Essay on Nike: The Sweatshop Debate

Words: 1016
Pages: 5

Nike: The Sweatshop Debate Jose Tirado
MGT 448
March 25, 2013
Danny Rudick

Nike: The Sweatshop Debate
Nike, the world’s largest and leading innovator in athletic footwear, apparel, and equipment, is considered to be the quintessential global corporation. The company was founded in 1972 by Phil Knight, a former track star from the University of Oregon. Their company logo, “Just Do It”, has become one of the most recognizable marketing phrases throughout the world as well as their celebrity sponsors, which include Michael Jordan and Tiger Woods, are also some of the most recognizable athletes. In 2006, Nike employed an estimated 650,000 people in 600 different factories scattered throughout the globe and had an annual revenue of
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From a cultural perspective, Andrew Young, a Nike representative for working conditions, stated although Nike was doing a good job in treating its workers, they could in fact do a better job. The pay and conditions however were appropriate for what the culture was accustomed to. Many human rights activist and labor groups disagreed with the analysis which quickly became a critical debate.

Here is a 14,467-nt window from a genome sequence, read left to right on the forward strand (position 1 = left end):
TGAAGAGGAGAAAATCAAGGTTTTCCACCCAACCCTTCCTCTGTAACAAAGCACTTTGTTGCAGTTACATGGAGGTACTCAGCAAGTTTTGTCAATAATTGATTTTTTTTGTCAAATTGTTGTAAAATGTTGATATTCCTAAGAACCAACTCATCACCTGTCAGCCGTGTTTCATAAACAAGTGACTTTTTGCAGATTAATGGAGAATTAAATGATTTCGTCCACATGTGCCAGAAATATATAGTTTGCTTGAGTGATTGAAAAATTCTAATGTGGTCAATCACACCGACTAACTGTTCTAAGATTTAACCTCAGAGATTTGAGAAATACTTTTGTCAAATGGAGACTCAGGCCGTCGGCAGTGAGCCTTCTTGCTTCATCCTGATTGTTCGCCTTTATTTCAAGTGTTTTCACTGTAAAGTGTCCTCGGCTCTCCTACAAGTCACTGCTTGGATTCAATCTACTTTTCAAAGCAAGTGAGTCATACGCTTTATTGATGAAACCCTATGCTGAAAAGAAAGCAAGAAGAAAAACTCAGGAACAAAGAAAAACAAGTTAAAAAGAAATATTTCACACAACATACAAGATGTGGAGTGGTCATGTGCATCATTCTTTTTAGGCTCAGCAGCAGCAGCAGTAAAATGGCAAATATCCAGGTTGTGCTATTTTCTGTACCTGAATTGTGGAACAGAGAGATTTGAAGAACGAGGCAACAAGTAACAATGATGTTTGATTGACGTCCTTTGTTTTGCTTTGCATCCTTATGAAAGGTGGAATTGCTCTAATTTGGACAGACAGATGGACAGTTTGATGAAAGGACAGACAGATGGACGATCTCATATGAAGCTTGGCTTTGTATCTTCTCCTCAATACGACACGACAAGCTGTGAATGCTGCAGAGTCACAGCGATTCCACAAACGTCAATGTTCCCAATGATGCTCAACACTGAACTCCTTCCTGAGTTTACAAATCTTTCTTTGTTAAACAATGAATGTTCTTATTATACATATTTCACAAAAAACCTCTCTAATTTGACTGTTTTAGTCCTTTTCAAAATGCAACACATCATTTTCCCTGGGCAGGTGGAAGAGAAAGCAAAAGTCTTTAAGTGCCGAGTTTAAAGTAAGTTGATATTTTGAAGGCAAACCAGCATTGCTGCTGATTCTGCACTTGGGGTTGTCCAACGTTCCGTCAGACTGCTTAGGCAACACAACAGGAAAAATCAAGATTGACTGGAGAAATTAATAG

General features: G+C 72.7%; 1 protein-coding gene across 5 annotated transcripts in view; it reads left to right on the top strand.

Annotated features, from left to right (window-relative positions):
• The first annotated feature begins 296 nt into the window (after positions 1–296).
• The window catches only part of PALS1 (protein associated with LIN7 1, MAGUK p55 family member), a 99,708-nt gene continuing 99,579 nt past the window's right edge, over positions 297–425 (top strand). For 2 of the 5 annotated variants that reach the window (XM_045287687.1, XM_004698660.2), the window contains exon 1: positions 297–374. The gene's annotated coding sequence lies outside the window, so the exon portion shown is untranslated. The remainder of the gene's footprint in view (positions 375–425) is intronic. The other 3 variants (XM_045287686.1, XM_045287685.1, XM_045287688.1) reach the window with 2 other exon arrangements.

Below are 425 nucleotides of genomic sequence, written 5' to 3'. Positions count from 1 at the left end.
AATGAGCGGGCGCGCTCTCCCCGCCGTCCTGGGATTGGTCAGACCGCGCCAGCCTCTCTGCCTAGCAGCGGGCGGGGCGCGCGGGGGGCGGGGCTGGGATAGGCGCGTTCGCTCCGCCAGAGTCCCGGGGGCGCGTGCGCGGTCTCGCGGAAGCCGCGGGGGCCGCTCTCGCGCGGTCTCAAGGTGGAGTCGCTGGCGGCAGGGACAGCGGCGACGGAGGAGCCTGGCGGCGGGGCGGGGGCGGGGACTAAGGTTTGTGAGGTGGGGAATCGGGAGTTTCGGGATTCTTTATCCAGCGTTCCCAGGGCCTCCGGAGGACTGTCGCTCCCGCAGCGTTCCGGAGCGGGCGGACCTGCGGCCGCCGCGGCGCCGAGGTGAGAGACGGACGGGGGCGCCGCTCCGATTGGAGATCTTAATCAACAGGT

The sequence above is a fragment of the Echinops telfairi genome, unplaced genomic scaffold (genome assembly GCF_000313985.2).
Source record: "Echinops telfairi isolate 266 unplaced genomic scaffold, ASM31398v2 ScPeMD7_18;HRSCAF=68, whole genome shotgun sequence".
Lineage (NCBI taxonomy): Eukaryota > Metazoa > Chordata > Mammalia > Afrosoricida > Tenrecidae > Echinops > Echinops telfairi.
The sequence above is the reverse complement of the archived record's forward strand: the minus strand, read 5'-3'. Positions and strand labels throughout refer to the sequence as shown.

To show that they were being compliant, Nike joined a presidential task force in hopes of finding a way to banish sweatshops completely. The task force then established an independent monitoring association called the Fair Labor Association (FLA) to evaluate whether companies are abiding by the code. Protest still continued, many which were on university campuses, and the major force behind these protests was the United Students Against Sweatshops (USAS). They claimed that the FLA was not a true independent auditor and was nothing more than an industry tool. As a response, the USAS set up the Workers Rights Consortium (WRC), which was to be an alternative independent auditing organization.
Though Nike continues to be the leader in athletic footwear and apparel, they have been the center of an ongoing investigation and criticism for more than a decade on the working conditions of their so-called “sweatshop” factories around the globe. The company still has quite a bit of internal investigating to do for the subcontracted facilities throughout the globe and